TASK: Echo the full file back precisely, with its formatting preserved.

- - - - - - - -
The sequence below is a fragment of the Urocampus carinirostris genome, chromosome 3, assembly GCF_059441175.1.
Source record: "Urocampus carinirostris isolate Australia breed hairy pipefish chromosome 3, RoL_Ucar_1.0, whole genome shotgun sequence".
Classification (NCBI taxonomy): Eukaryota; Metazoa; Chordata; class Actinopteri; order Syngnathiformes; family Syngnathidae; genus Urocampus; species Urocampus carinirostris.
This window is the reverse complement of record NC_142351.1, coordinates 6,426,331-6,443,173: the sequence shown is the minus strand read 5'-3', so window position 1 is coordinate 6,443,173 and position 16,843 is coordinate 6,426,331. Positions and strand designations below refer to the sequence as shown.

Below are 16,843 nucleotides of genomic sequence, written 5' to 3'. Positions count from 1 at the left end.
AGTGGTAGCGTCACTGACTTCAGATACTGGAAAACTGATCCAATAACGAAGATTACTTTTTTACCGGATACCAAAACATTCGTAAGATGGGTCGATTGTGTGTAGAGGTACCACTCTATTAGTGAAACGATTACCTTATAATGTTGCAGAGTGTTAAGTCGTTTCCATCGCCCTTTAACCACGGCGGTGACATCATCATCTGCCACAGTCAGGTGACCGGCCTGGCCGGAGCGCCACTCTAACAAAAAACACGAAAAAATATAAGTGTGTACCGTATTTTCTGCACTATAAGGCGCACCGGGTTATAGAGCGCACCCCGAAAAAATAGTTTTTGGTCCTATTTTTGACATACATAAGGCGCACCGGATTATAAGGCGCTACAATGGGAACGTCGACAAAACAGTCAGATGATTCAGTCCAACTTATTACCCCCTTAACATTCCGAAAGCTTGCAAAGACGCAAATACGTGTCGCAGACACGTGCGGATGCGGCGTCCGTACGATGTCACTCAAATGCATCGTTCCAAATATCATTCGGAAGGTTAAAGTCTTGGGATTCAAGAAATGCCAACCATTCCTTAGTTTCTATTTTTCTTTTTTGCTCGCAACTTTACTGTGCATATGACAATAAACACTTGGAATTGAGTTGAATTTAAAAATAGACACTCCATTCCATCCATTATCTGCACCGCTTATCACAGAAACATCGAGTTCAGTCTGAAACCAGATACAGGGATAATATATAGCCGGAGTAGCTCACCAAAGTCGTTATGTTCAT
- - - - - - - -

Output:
The sequence below is a fragment of the Urocampus carinirostris genome, chromosome 3, assembly GCF_059441175.1.
Source record: "Urocampus carinirostris isolate Australia breed hairy pipefish chromosome 3, RoL_Ucar_1.0, whole genome shotgun sequence".
Classification (NCBI taxonomy): Eukaryota; Metazoa; Chordata; class Actinopteri; order Syngnathiformes; family Syngnathidae; genus Urocampus; species Urocampus carinirostris.
This window is the reverse complement of record NC_142351.1, coordinates 6,426,331-6,443,173: the sequence shown is the minus strand read 5'-3', so window position 1 is coordinate 6,443,173 and position 16,843 is coordinate 6,426,331. Positions and strand designations below refer to the sequence as shown.

Below are 16,843 nucleotides of genomic sequence, written 5' to 3'. Positions count from 1 at the left end.
AGTGGTAGCGTCACTGACTTCAGATACTGGAAAACTGATCCAATAACGAAGATTACTTTTTTACCGGATACCAAAACATTCGTAAGATGGGTCGATTGTGTGTAGAGGTACCACTCTATTAGTGAAACGATTACCTTATAATGTTGCAGAGTGTTAAGTCGTTTCCATCGCCCTTTAACCACGGCGGTGACATCATCATCTGCCACAGTCAGGTGACCGGCCTGGCCGGAGCGCCACTCTAACAAAAAACACGAAAAAATATAAGTGTGTACCGTATTTTCTGCACTATAAGGCGCACCGGGTTATAGAGCGCACCCCGAAAAAATAGTTTTTGGTCCTATTTTTGACATACATAAGGCGCACCGGATTATAAGGCGCTACAATGGGAACGTCGACAAAACAGTCAGATGATTCAGTCCAACTTATTACCCCCTTAACATTCCGAAAGCTTGCAAAGACGCAAATACGTGTCGCAGACACGTGCGGATGCGGCGTCCGTACGATGTCACTCAAATGCATCGTTCCAAATATCATTCGGAAGGTTAAAGTCTTGGGATTCAAGAAATGCCAACCATTCCTTAGTTTCTATTTTTCTTTTTTGCTCGCAACTTTACTGTGCATATGACAATAAACACTTGGAATTGAGTTGAATTTAAAAATAGACACTCCATTCCATCCATTATCTGCACCGCTTATCACAGAAACATCGAGTTCAGTCTGAAACCAGATACAGGGATAATATATAGCCGGAGTAGCTCACCAAAGTCGTTATGTTCAT